FROM OUR SEND
HERAT – We don’t want Afghanistan to go back to being a safe place for terrorists. We want to continue to strengthen this country by also giving continuity to the training of the Afghan security forces so as not to lose the results obtained in these 20 years. With these words, Defense Minister Lorenzo Guerini on a visit to Herat for the flag drop closed the Italian mission in Afghanistan.
And there was also a diplomatic dispute. Despite the flight plan already agreed, the United Arab Emirates prevented the Air Force Boeing 767 from flying over the country with 40 journalists on board departing from Pratica di Mare. The plane was in fact blocked for three hours at the Dammam airport in Saudi Arabia and then resumed the journey to Afghanistan. The issue did not depend on us, some diplomatic initiatives were taken, the Emirati ambassador to the Foreign Ministry was summoned to ask for explanations and to express all the disappointment and amazement at having denied the overflight with respect to decisions that were already been communicated, hired and guaranteed, Guerini commented on the sidelines of the ceremony.
And so we leave Afghanistan. We start with our tails between our legs, accompanied by the nightmare of the Taliban advance, the fear that Al Qaeda and Isis will take advantage of the new failed state to expand their local bases using them as a springboard for operations abroad. Mullah Omar’s descendants in the Doha negotiations with the Americans and the Kabul government promise that they will be different. In the meantime, many schools for girls are closed or limited in their programs in ever larger territories, which gradually fall under their control. It looks like the eclipse of a major civil society renewal project that aimed to revive fundamental human rights. The Taliban promise a peaceful future, but the number of Afghan government officials, soldiers and policemen kidnapped or killed is growing every day. Journalists are constantly risking their lives. The Americans and NATO commands still do not say it openly, for over 50 percent of the country out of control. The security services of the International Red Cross and major non-governmental organizations softly admit that chaos is now affecting 70 percent of the country. Only the major cities still partially obey the central government of Ashraf Ghani, the countryside is prey to new warlords and returning jihadists.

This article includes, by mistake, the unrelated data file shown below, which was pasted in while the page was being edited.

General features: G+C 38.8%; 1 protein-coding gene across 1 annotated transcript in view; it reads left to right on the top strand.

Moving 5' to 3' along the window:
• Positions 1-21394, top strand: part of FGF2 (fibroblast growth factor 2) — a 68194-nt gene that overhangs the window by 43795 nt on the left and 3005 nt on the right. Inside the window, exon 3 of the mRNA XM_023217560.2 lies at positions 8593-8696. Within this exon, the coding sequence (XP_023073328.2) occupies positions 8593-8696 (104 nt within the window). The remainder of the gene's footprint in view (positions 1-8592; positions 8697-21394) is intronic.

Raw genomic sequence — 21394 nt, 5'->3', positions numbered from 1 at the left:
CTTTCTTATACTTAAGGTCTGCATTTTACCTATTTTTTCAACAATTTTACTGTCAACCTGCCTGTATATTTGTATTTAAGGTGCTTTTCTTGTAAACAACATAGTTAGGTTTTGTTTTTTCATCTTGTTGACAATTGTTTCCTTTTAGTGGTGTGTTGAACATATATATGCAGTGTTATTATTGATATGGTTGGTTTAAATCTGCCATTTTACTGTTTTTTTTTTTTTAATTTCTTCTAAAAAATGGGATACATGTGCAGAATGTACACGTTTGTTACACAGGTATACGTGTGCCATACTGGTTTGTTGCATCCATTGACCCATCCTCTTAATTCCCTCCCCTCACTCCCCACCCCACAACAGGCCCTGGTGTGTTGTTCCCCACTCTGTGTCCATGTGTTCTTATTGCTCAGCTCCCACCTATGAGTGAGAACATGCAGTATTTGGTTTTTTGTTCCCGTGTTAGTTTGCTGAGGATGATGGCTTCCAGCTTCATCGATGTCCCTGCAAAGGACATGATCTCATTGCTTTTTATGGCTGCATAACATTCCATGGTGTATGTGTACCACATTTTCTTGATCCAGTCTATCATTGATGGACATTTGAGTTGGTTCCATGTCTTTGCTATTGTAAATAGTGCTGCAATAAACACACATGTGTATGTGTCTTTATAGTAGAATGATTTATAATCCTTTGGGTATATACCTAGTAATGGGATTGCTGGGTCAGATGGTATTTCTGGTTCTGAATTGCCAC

It is no coincidence that the withdrawal of international contingents takes place with the utmost security measures. Their bases look like besieged forts. Ministerial visits are kept secret for fear of attacks. One wonders if the billions spent by NATO on the training of the Afghan security forces have not been thrown away. To see the severity of their defeats comes to mind the rout of the Iraqi army (in turn trained by the coalition headed by Washington which also includes Italy) in the face of Isis cutthroats in Mosul in June-July 2014.
A moment of the ceremony